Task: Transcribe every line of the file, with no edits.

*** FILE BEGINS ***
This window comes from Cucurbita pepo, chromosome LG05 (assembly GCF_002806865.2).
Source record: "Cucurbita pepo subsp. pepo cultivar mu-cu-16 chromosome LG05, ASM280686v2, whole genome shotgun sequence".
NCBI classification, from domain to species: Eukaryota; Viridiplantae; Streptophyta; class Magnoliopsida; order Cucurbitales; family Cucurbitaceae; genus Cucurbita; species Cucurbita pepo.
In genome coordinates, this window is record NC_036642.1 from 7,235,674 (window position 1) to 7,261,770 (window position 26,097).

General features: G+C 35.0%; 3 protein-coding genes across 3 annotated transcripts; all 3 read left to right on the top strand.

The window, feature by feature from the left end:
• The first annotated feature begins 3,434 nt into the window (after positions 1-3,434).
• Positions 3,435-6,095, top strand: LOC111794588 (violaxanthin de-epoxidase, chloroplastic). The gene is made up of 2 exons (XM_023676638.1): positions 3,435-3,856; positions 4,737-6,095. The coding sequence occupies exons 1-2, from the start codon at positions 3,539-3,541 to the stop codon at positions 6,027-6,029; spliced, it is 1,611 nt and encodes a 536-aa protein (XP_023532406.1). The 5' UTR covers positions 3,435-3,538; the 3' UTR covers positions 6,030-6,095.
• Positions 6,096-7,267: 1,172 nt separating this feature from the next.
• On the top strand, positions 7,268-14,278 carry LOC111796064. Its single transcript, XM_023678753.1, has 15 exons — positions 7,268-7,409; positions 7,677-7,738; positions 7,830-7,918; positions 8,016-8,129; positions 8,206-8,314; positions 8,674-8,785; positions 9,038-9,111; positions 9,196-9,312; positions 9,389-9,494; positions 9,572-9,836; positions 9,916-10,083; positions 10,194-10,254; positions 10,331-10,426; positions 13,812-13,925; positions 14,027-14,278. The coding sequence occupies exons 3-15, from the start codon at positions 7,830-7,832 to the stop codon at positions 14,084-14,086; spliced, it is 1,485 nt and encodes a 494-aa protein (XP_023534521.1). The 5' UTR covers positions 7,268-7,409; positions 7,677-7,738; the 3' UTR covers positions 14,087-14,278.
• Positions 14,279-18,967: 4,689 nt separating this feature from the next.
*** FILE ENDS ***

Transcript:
This window comes from Cucurbita pepo, chromosome LG05 (assembly GCF_002806865.2).
Source record: "Cucurbita pepo subsp. pepo cultivar mu-cu-16 chromosome LG05, ASM280686v2, whole genome shotgun sequence".
NCBI classification, from domain to species: Eukaryota; Viridiplantae; Streptophyta; class Magnoliopsida; order Cucurbitales; family Cucurbitaceae; genus Cucurbita; species Cucurbita pepo.
In genome coordinates, this window is record NC_036642.1 from 7,235,674 (window position 1) to 7,261,770 (window position 26,097).

General features: G+C 35.0%; 3 protein-coding genes across 3 annotated transcripts; all 3 read left to right on the top strand.

The window, feature by feature from the left end:
• The first annotated feature begins 3,434 nt into the window (after positions 1-3,434).
• Positions 3,435-6,095, top strand: LOC111794588 (violaxanthin de-epoxidase, chloroplastic). The gene is made up of 2 exons (XM_023676638.1): positions 3,435-3,856; positions 4,737-6,095. The coding sequence occupies exons 1-2, from the start codon at positions 3,539-3,541 to the stop codon at positions 6,027-6,029; spliced, it is 1,611 nt and encodes a 536-aa protein (XP_023532406.1). The 5' UTR covers positions 3,435-3,538; the 3' UTR covers positions 6,030-6,095.
• Positions 6,096-7,267: 1,172 nt separating this feature from the next.
• On the top strand, positions 7,268-14,278 carry LOC111796064. Its single transcript, XM_023678753.1, has 15 exons — positions 7,268-7,409; positions 7,677-7,738; positions 7,830-7,918; positions 8,016-8,129; positions 8,206-8,314; positions 8,674-8,785; positions 9,038-9,111; positions 9,196-9,312; positions 9,389-9,494; positions 9,572-9,836; positions 9,916-10,083; positions 10,194-10,254; positions 10,331-10,426; positions 13,812-13,925; positions 14,027-14,278. The coding sequence occupies exons 3-15, from the start codon at positions 7,830-7,832 to the stop codon at positions 14,084-14,086; spliced, it is 1,485 nt and encodes a 494-aa protein (XP_023534521.1). The 5' UTR covers positions 7,268-7,409; positions 7,677-7,738; the 3' UTR covers positions 14,087-14,278.
• Positions 14,279-18,967: 4,689 nt separating this feature from the next.